Engraving consists of putting the design upon the[362] iron with a diamond point chisel or any sharp tool, with the aid of a hammer. When the design is cut out by means of acid the process is called etching. It is done in this way: The surface to be etched is first covered with a layer of wax. The design to be left is scratched through the wax into the metal by using a very sharp tool. This lays bare the surface of the metal to be etched. The acid or etching fluid is then applied. When sufficiently etched the acid is removed from the surface of the metal by means of turpentine. This stops the action of the acid immediately.

Inlaying is hammering one metal into the surface of another. It is done by cutting a groove in the surface of one metal and hammering the other metal into this groove.

Impressing, engraving, etching, inlaying, etc., are used on fine pieces of ornamental work, such as door knockers, drawer pulls, door handles, sword blades, ornamental hinges, fire sets, etc., or on small pieces of work such as initials or coats of arms, etc.

Splitting of iron or soft steel: Splitting iron or soft steel is done for many pieces of work. All solid rings, rings without welds, handles for carrying ladles in foundries of all kinds are made in this way. [363]Most of our ornamental work, where we require two pieces of iron running from a stem in opposite directions, calls for this process.

Copyright, 1911, by Underwood & Underwood, N. Y.
Splitting and Shaping the Iron in the Making of Andirons.

We are now going to make a pair of andirons. The process of splitting iron comes in with this problem.


Pair of andirons: It is always best to make a sketch of the large pieces of ornamental work to be made, in order that they may have the proper proportion to their setting and bear the right relation to their surroundings. For instance, a grill made from either wrought iron or soft steel must fit the opening when finished, iron gates must fit space for which they are intended, yet not be too tall or too short to be in good proportion to their setting, etc.[364] Andirons must fit into the fireplace and occupy the space so as to give the eye a sense of fitness and proportion to the whole hearth. This sketch shows a pair of andirons that can be made suitable for any size hearth. No inlaying, etching, etc., is used upon this work, the only decoration being the hammer marks left by the peen of the hammer. Andirons are much used in country homes where log fires are in use. They can be made of iron or brass, and coal or wood may be used on a hearth fitted out with a pair.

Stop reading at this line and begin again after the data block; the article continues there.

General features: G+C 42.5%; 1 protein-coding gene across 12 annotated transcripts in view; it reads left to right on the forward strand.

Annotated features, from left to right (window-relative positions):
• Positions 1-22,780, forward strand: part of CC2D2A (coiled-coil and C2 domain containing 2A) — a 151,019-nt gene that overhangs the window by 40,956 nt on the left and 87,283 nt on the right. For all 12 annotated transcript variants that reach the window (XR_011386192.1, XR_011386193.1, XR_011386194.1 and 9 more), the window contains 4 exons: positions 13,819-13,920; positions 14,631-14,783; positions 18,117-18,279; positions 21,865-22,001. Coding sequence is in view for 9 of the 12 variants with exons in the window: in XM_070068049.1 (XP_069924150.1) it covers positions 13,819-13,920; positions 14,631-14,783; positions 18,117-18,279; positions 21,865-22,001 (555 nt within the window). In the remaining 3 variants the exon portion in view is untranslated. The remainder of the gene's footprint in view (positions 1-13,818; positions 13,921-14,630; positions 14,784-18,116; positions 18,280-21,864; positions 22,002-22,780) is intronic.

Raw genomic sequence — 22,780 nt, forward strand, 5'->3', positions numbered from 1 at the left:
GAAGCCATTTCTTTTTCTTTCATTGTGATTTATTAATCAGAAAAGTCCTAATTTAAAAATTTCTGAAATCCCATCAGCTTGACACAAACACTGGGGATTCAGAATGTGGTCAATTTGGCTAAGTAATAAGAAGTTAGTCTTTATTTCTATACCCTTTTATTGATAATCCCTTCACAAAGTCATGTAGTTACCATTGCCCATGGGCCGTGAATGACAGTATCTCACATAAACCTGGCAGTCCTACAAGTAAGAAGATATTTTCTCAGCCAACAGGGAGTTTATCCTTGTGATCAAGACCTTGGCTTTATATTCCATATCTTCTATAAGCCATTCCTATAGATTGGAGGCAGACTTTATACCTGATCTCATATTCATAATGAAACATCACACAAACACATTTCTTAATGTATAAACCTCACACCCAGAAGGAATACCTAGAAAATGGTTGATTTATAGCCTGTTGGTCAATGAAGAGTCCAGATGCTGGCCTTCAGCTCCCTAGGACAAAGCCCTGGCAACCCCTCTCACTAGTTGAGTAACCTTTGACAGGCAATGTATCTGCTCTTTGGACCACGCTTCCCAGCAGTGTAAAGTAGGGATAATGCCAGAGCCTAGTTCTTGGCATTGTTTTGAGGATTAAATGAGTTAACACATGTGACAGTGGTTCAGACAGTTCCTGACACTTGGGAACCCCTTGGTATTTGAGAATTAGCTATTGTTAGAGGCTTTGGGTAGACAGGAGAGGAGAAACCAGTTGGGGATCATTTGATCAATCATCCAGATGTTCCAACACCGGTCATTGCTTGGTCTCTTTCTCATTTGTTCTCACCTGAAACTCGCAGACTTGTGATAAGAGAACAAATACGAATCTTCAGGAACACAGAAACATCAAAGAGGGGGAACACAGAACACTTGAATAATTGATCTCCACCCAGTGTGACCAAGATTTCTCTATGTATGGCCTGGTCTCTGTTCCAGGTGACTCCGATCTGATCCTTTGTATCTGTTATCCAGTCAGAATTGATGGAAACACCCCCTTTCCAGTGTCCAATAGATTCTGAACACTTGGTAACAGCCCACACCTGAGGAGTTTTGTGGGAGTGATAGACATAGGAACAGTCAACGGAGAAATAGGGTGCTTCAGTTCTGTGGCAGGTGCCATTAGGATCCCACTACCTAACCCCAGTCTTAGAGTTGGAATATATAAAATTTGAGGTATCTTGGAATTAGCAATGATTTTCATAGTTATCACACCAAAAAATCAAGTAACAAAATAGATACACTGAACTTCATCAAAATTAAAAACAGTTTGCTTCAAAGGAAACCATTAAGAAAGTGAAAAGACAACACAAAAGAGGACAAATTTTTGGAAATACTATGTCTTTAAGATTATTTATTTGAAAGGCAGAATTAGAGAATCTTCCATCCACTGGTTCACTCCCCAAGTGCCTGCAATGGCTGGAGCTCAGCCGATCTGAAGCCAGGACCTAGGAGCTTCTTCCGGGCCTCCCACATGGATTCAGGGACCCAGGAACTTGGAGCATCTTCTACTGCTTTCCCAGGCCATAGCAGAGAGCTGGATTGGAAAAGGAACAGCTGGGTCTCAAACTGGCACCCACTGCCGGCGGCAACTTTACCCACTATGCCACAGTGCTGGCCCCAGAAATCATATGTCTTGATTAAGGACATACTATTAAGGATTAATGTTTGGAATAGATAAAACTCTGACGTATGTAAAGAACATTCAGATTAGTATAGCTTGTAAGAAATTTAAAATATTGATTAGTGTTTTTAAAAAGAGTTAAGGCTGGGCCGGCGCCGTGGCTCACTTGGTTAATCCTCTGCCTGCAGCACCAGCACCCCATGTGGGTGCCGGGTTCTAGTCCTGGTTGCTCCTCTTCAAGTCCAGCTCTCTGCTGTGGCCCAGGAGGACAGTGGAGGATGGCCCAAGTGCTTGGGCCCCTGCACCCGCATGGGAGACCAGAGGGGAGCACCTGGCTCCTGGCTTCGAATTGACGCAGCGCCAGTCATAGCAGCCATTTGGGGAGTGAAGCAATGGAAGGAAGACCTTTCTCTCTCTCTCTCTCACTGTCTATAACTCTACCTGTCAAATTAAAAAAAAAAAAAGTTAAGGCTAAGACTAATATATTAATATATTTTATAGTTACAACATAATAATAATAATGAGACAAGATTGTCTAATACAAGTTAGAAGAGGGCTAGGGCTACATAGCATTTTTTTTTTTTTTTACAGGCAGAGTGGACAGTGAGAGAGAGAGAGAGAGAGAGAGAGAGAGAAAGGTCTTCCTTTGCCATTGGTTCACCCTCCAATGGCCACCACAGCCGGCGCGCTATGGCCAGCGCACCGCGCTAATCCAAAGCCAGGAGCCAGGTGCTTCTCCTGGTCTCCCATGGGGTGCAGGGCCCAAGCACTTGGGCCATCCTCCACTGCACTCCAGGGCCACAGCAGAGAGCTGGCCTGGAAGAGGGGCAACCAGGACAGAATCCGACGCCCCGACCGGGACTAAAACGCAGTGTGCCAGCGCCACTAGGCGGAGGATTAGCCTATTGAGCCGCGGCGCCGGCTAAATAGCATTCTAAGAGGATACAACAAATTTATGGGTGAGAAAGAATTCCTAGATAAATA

Stock: One piece soft steel, 112 × 112 × 20 ins. Two pieces, 78 in. square, 9 ins. long. Two pieces, 78 in. square, 14 ins. long. Two pieces, 78 in. square, 20 ins. long. One piece 34-in. square iron. One piece 1 × 14 × 6 ins. flat iron.

Bend in this way to form the legs

Directions: Take the 20-in. bar and split it 10 ins. To do this rub a piece of chalk on the two faces of the bar. This makes clear any marking put on the surface. With the square mark off 10 ins. from one end. Now with a pair of dividers set at 34 in. run along the bar with one leg of the dividers on the outer edge to the 10-in. mark. Do this on both faces. Now mark on this centre line with a cold chisel. Put the bar into the fire and heat the end of it. Take it out when red hot and[365] put it on the anvil. The marks made by the cold chisel will show plainly. With the hot chisel cut along the lines made by the cold chisel, cutting from both sides of the piece until the bar is divided into two equal parts. This will require a number of heatings to do. The last inch should be cut from the top down. To cut this, up-end the bar on the anvil or any solid base, placing the hot chisel in the crotch of the piece and striking it with the sledge hammer. This cuts the last inch down square with the axis of the bar. The sledge hammer work is heavy and one requires a helper here. The bar is now divided into two wings. Before[366] shaping these two wings into the base for feet the upper part of the bar should be drawn out according to the drawing and the end rounded or squared as suits the taste. The wings are now shaped up and form the two feet on the bar. (See drawing.)

Shape legs should be before bending